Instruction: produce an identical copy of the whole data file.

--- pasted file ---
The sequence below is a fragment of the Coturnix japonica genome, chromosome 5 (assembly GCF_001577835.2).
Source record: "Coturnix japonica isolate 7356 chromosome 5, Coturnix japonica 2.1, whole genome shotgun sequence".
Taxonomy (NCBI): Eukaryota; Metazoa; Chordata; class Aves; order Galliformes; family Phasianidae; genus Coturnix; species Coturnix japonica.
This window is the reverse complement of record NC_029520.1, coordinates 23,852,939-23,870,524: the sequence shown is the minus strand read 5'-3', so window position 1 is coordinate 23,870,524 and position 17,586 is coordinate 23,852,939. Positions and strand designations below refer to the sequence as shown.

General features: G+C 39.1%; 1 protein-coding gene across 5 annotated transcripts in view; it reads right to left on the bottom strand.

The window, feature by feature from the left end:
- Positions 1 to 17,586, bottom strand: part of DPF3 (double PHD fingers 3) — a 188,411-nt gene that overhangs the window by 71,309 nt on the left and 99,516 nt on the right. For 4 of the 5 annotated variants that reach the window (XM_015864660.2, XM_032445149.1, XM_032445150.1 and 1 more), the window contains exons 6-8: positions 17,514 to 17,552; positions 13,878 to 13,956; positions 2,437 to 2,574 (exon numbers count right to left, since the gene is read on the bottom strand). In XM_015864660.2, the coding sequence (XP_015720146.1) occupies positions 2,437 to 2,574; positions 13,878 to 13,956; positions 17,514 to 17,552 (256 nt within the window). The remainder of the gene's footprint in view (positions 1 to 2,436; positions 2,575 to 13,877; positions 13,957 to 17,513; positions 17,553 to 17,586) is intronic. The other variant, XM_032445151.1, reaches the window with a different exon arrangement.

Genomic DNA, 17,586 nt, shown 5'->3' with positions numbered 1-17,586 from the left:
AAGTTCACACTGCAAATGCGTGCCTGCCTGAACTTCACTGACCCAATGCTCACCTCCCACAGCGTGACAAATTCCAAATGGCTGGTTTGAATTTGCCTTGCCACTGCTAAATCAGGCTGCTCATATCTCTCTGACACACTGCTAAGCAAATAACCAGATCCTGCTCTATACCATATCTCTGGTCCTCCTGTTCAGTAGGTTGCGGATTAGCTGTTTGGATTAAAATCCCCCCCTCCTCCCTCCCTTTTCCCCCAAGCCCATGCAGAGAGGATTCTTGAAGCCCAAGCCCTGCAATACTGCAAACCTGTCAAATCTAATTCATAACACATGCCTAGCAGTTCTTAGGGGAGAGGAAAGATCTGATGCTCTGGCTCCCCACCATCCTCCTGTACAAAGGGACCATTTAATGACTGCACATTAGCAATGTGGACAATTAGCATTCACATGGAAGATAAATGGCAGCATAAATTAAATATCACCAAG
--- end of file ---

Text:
The sequence below is a fragment of the Coturnix japonica genome, chromosome 5 (assembly GCF_001577835.2).
Source record: "Coturnix japonica isolate 7356 chromosome 5, Coturnix japonica 2.1, whole genome shotgun sequence".
Taxonomy (NCBI): Eukaryota; Metazoa; Chordata; class Aves; order Galliformes; family Phasianidae; genus Coturnix; species Coturnix japonica.
This window is the reverse complement of record NC_029520.1, coordinates 23,852,939-23,870,524: the sequence shown is the minus strand read 5'-3', so window position 1 is coordinate 23,870,524 and position 17,586 is coordinate 23,852,939. Positions and strand designations below refer to the sequence as shown.

General features: G+C 39.1%; 1 protein-coding gene across 5 annotated transcripts in view; it reads right to left on the bottom strand.

The window, feature by feature from the left end:
- Positions 1 to 17,586, bottom strand: part of DPF3 (double PHD fingers 3) — a 188,411-nt gene that overhangs the window by 71,309 nt on the left and 99,516 nt on the right. For 4 of the 5 annotated variants that reach the window (XM_015864660.2, XM_032445149.1, XM_032445150.1 and 1 more), the window contains exons 6-8: positions 17,514 to 17,552; positions 13,878 to 13,956; positions 2,437 to 2,574 (exon numbers count right to left, since the gene is read on the bottom strand). In XM_015864660.2, the coding sequence (XP_015720146.1) occupies positions 2,437 to 2,574; positions 13,878 to 13,956; positions 17,514 to 17,552 (256 nt within the window). The remainder of the gene's footprint in view (positions 1 to 2,436; positions 2,575 to 13,877; positions 13,957 to 17,513; positions 17,553 to 17,586) is intronic. The other variant, XM_032445151.1, reaches the window with a different exon arrangement.

Genomic DNA, 17,586 nt, shown 5'->3' with positions numbered 1-17,586 from the left:
AAGTTCACACTGCAAATGCGTGCCTGCCTGAACTTCACTGACCCAATGCTCACCTCCCACAGCGTGACAAATTCCAAATGGCTGGTTTGAATTTGCCTTGCCACTGCTAAATCAGGCTGCTCATATCTCTCTGACACACTGCTAAGCAAATAACCAGATCCTGCTCTATACCATATCTCTGGTCCTCCTGTTCAGTAGGTTGCGGATTAGCTGTTTGGATTAAAATCCCCCCCTCCTCCCTCCCTTTTCCCCCAAGCCCATGCAGAGAGGATTCTTGAAGCCCAAGCCCTGCAATACTGCAAACCTGTCAAATCTAATTCATAACACATGCCTAGCAGTTCTTAGGGGAGAGGAAAGATCTGATGCTCTGGCTCCCCACCATCCTCCTGTACAAAGGGACCATTTAATGACTGCACATTAGCAATGTGGACAATTAGCATTCACATGGAAGATAAATGGCAGCATAAATTAAATATCACCAAG